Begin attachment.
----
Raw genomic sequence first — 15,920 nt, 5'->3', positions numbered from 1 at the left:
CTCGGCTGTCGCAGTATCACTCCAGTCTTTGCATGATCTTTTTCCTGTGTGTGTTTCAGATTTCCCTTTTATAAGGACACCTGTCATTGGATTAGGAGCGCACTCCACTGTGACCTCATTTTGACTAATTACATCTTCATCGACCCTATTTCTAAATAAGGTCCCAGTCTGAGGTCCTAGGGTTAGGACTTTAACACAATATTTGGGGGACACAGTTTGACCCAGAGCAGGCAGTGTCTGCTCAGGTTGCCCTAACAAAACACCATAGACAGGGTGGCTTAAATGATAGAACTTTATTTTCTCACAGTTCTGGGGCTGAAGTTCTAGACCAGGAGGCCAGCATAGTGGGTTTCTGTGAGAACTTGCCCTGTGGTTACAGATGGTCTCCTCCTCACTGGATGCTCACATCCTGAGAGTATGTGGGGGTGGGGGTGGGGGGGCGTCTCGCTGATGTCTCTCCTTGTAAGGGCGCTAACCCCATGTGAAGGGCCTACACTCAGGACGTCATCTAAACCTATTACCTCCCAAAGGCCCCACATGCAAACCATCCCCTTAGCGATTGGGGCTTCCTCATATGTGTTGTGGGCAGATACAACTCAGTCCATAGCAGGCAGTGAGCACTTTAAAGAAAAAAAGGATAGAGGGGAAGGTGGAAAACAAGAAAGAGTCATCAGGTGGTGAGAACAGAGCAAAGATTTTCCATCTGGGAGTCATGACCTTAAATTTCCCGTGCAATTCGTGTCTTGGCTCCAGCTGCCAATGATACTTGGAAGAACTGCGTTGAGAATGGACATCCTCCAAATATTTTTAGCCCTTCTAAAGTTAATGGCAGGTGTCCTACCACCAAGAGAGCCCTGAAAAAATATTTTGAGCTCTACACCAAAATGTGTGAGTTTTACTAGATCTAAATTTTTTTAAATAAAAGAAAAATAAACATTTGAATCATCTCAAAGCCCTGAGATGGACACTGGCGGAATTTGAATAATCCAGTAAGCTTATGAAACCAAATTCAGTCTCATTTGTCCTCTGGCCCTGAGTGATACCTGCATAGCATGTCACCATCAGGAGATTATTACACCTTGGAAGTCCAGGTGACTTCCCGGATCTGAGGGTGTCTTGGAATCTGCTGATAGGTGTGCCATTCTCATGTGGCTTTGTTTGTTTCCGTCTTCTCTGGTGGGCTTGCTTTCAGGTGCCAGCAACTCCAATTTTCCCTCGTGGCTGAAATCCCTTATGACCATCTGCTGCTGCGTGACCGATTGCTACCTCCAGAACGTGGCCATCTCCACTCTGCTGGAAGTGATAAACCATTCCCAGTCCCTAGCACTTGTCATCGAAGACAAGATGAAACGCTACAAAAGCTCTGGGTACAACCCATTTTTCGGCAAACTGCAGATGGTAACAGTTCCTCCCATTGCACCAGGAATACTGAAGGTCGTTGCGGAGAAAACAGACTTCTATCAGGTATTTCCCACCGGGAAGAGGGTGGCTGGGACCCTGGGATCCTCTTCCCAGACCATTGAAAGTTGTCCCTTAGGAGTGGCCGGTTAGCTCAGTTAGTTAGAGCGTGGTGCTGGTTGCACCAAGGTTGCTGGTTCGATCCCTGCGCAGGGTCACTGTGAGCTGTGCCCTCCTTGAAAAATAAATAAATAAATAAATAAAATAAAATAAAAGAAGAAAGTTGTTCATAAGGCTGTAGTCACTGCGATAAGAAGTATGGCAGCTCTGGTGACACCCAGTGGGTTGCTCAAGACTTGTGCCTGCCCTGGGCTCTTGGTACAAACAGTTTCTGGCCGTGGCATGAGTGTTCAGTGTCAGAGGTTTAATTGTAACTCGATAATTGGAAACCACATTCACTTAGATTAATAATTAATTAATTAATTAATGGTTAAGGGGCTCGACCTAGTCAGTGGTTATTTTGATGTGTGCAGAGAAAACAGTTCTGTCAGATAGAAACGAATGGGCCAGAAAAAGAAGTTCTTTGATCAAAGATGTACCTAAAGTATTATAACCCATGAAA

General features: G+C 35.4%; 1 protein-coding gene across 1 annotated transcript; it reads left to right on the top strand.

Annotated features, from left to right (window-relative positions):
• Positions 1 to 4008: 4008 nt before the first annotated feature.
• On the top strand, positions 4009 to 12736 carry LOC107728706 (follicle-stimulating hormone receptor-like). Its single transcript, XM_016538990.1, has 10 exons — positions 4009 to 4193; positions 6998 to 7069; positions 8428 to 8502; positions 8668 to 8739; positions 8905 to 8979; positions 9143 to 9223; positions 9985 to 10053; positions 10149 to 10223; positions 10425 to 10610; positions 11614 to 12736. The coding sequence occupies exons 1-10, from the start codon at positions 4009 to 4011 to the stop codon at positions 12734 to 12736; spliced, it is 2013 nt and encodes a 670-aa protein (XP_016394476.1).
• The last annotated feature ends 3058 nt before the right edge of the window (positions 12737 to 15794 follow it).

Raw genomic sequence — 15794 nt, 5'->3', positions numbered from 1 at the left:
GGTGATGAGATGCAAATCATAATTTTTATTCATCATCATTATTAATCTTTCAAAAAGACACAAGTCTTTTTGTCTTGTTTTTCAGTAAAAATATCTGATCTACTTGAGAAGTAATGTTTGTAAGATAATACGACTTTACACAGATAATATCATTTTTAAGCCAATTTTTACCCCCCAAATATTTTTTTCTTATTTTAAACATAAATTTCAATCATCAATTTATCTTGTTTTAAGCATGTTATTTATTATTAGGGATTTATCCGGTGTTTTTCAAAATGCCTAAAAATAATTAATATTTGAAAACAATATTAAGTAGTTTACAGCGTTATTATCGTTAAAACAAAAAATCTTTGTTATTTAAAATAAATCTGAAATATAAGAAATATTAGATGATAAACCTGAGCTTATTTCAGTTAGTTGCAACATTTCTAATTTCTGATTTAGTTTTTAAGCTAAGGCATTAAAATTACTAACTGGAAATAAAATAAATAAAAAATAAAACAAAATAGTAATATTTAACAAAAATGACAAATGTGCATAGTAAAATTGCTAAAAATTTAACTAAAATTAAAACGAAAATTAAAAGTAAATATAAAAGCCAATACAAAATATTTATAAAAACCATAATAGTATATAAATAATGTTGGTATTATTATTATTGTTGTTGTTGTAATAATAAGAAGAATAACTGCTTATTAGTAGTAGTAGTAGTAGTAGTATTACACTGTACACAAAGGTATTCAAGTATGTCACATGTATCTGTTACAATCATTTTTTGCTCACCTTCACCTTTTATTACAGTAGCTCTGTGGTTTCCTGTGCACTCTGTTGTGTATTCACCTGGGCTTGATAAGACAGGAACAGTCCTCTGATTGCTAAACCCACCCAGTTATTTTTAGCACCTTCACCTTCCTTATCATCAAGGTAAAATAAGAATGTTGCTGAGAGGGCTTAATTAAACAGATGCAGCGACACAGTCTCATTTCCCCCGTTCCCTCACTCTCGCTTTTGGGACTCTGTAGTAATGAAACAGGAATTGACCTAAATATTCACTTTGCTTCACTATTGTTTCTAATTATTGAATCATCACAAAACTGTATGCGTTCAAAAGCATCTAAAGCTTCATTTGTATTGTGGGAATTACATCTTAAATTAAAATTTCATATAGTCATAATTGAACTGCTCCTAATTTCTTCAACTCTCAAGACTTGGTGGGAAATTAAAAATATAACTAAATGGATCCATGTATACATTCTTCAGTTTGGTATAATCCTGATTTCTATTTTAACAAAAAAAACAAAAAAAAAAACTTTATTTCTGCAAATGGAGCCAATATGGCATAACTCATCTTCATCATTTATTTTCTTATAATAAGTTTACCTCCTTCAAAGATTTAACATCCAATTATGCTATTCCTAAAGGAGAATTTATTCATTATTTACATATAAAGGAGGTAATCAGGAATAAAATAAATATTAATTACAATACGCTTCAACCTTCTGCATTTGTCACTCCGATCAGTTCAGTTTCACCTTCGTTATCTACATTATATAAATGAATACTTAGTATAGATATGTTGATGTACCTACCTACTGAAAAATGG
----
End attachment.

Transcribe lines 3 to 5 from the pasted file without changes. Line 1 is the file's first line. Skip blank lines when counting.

General features: G+C 35.4%; 1 protein-coding gene across 1 annotated transcript; it reads left to right on the top strand.

Annotated features, from left to right (window-relative positions):
• Positions 1 to 4008: 4008 nt before the first annotated feature.